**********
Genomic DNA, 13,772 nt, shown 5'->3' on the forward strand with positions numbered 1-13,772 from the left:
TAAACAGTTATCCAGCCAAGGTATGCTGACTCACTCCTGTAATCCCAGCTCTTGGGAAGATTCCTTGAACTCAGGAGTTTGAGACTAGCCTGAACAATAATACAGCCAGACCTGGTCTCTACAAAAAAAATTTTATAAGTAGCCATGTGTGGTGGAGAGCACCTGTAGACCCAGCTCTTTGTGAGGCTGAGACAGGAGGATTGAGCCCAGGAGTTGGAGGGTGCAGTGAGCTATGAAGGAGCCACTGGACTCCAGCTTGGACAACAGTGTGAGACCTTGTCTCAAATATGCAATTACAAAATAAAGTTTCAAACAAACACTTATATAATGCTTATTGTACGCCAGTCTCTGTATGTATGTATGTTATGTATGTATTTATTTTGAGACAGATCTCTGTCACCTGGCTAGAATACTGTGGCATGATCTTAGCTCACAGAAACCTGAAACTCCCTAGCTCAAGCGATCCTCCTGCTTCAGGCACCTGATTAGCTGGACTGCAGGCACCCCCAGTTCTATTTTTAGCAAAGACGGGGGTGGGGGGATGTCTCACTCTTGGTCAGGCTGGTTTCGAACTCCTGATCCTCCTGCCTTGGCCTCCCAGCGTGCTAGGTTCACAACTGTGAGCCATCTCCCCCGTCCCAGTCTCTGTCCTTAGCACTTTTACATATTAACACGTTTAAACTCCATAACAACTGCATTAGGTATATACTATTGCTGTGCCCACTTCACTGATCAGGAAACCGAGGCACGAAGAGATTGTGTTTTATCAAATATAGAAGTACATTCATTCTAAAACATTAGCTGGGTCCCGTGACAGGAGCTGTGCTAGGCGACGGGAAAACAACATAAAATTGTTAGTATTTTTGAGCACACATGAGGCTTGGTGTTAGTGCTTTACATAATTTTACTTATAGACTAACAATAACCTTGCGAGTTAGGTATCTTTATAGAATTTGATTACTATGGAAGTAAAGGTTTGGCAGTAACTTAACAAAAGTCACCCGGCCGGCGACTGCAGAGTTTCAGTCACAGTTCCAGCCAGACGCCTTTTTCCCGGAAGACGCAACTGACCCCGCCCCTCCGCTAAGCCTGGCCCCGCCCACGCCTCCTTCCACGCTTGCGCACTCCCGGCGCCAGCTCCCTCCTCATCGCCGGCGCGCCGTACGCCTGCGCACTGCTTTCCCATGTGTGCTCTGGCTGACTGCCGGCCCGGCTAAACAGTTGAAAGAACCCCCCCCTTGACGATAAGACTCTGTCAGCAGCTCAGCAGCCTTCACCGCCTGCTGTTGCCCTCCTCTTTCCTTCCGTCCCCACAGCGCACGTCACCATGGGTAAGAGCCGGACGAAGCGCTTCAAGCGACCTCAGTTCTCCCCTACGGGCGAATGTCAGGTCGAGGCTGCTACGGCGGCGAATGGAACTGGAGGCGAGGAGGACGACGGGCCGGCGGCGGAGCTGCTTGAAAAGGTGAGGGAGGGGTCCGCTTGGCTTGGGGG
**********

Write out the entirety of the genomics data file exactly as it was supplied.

Genomic DNA, 13,772 nt, shown 5'->3' on the forward strand with positions numbered 1-13,772 from the left:
TAAACAGTTATCCAGCCAAGGTATGCTGACTCACTCCTGTAATCCCAGCTCTTGGGAAGATTCCTTGAACTCAGGAGTTTGAGACTAGCCTGAACAATAATACAGCCAGACCTGGTCTCTACAAAAAAAATTTTATAAGTAGCCATGTGTGGTGGAGAGCACCTGTAGACCCAGCTCTTTGTGAGGCTGAGACAGGAGGATTGAGCCCAGGAGTTGGAGGGTGCAGTGAGCTATGAAGGAGCCACTGGACTCCAGCTTGGACAACAGTGTGAGACCTTGTCTCAAATATGCAATTACAAAATAAAGTTTCAAACAAACACTTATATAATGCTTATTGTACGCCAGTCTCTGTATGTATGTATGTTATGTATGTATTTATTTTGAGACAGATCTCTGTCACCTGGCTAGAATACTGTGGCATGATCTTAGCTCACAGAAACCTGAAACTCCCTAGCTCAAGCGATCCTCCTGCTTCAGGCACCTGATTAGCTGGACTGCAGGCACCCCCAGTTCTATTTTTAGCAAAGACGGGGGTGGGGGGATGTCTCACTCTTGGTCAGGCTGGTTTCGAACTCCTGATCCTCCTGCCTTGGCCTCCCAGCGTGCTAGGTTCACAACTGTGAGCCATCTCCCCCGTCCCAGTCTCTGTCCTTAGCACTTTTACATATTAACACGTTTAAACTCCATAACAACTGCATTAGGTATATACTATTGCTGTGCCCACTTCACTGATCAGGAAACCGAGGCACGAAGAGATTGTGTTTTATCAAATATAGAAGTACATTCATTCTAAAACATTAGCTGGGTCCCGTGACAGGAGCTGTGCTAGGCGACGGGAAAACAACATAAAATTGTTAGTATTTTTGAGCACACATGAGGCTTGGTGTTAGTGCTTTACATAATTTTACTTATAGACTAACAATAACCTTGCGAGTTAGGTATCTTTATAGAATTTGATTACTATGGAAGTAAAGGTTTGGCAGTAACTTAACAAAAGTCACCCGGCCGGCGACTGCAGAGTTTCAGTCACAGTTCCAGCCAGACGCCTTTTTCCCGGAAGACGCAACTGACCCCGCCCCTCCGCTAAGCCTGGCCCCGCCCACGCCTCCTTCCACGCTTGCGCACTCCCGGCGCCAGCTCCCTCCTCATCGCCGGCGCGCCGTACGCCTGCGCACTGCTTTCCCATGTGTGCTCTGGCTGACTGCCGGCCCGGCTAAACAGTTGAAAGAACCCCCCCCTTGACGATAAGACTCTGTCAGCAGCTCAGCAGCCTTCACCGCCTGCTGTTGCCCTCCTCTTTCCTTCCGTCCCCACAGCGCACGTCACCATGGGTAAGAGCCGGACGAAGCGCTTCAAGCGACCTCAGTTCTCCCCTACGGGCGAATGTCAGGTCGAGGCTGCTACGGCGGCGAATGGAACTGGAGGCGAGGAGGACGACGGGCCGGCGGCGGAGCTGCTTGAAAAGGTGAGGGAGGGGTCCGCTTGGCTTGGGGG